The name tells the tale: Alejandra O’Leary is a melodic mash-up of far-reaching artistic cultures and geographic and musical influences.
Combining classic raw rock with a contemporary pop vision, and musical ideas that span the spectrum of pop and rock history, from The Beatles to Elvis Costello, from Liz Phair to The Strokes, O’Leary’s music suggests delightfully paired opposites: Hard-charging and luxuriant, defiant and sugar-coated, individual pain and collective ecstasy, physical drive and spiritual transcendence. Rock and roll.
Okay, those last two are a perfectly harmonious pairing, but the rest are legitimate paradoxes that feed into the allure of an artist aware of the boundaries in front of her, yet never constrained by them.
Born in Portland, Maine to a Colombian mother and an Irish-American father, O’Leary grew up all over the world and has lived in many U.S. cities, including New York and Chicago. She came to call Michigan home, with all the exquisite, agonizing overtones that such a location brings. The ups and downs of Detroit are well-documented, but the city brings with it a certain steely resilience.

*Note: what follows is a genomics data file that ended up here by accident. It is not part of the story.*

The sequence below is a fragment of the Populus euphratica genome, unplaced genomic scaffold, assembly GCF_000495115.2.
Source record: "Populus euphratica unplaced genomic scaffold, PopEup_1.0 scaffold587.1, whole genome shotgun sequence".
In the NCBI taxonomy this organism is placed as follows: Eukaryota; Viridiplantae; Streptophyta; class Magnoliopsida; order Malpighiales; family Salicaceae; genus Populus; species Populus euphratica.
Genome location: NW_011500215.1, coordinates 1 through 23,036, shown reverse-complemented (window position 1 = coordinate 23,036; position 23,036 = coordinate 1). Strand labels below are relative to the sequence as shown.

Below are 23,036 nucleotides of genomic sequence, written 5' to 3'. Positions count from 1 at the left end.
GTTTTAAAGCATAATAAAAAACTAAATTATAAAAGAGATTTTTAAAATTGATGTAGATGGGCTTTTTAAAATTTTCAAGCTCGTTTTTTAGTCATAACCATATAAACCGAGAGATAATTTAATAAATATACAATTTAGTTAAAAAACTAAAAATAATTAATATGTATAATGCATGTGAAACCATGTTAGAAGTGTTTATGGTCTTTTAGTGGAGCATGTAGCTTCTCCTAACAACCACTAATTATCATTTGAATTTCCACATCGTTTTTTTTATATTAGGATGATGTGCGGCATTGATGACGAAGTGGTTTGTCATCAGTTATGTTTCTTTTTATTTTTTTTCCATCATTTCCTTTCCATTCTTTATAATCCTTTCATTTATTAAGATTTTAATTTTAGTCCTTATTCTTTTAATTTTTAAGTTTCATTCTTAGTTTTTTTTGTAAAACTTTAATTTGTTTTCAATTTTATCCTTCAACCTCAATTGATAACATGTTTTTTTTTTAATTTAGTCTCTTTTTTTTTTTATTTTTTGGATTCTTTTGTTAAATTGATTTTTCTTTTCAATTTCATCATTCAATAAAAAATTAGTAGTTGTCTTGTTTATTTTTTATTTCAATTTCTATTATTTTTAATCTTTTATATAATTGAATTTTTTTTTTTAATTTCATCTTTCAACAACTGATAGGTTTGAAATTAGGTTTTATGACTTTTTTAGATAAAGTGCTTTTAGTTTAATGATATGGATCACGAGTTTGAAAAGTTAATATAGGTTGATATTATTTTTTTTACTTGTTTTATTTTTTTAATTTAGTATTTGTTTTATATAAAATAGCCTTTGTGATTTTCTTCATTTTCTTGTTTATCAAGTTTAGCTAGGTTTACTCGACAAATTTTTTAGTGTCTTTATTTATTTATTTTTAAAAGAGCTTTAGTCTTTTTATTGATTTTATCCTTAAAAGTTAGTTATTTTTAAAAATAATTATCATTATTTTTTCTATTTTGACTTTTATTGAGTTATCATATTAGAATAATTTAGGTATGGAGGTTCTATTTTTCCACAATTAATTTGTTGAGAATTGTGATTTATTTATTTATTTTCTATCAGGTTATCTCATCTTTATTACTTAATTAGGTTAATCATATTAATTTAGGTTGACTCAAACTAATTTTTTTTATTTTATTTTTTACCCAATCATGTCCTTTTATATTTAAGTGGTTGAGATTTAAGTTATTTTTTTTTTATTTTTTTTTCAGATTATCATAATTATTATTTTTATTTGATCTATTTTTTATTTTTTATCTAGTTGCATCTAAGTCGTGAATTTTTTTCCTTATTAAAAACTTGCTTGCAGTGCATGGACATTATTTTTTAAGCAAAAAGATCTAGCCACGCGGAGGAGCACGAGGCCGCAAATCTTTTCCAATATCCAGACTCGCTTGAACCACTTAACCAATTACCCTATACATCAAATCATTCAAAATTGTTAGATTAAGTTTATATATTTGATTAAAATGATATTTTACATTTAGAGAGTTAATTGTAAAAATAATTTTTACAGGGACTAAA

The city and state subtly inform “Heartspace Timepiece,” Alejandra’s latest album of new recordings made with her Ann Arbor band, the Champions of the West. From the cover of “Heartspace Timepiece” Detroit’s iconic Penebscot Building stands imperious against a visceral sunset. Steel meets cloud. The visual reference is no coincidence: gritty and dreamy, impressionistic and true-to-life, the music of “Heartspace Timepiece” captures the contradictions of cities and souls in turbulent transition.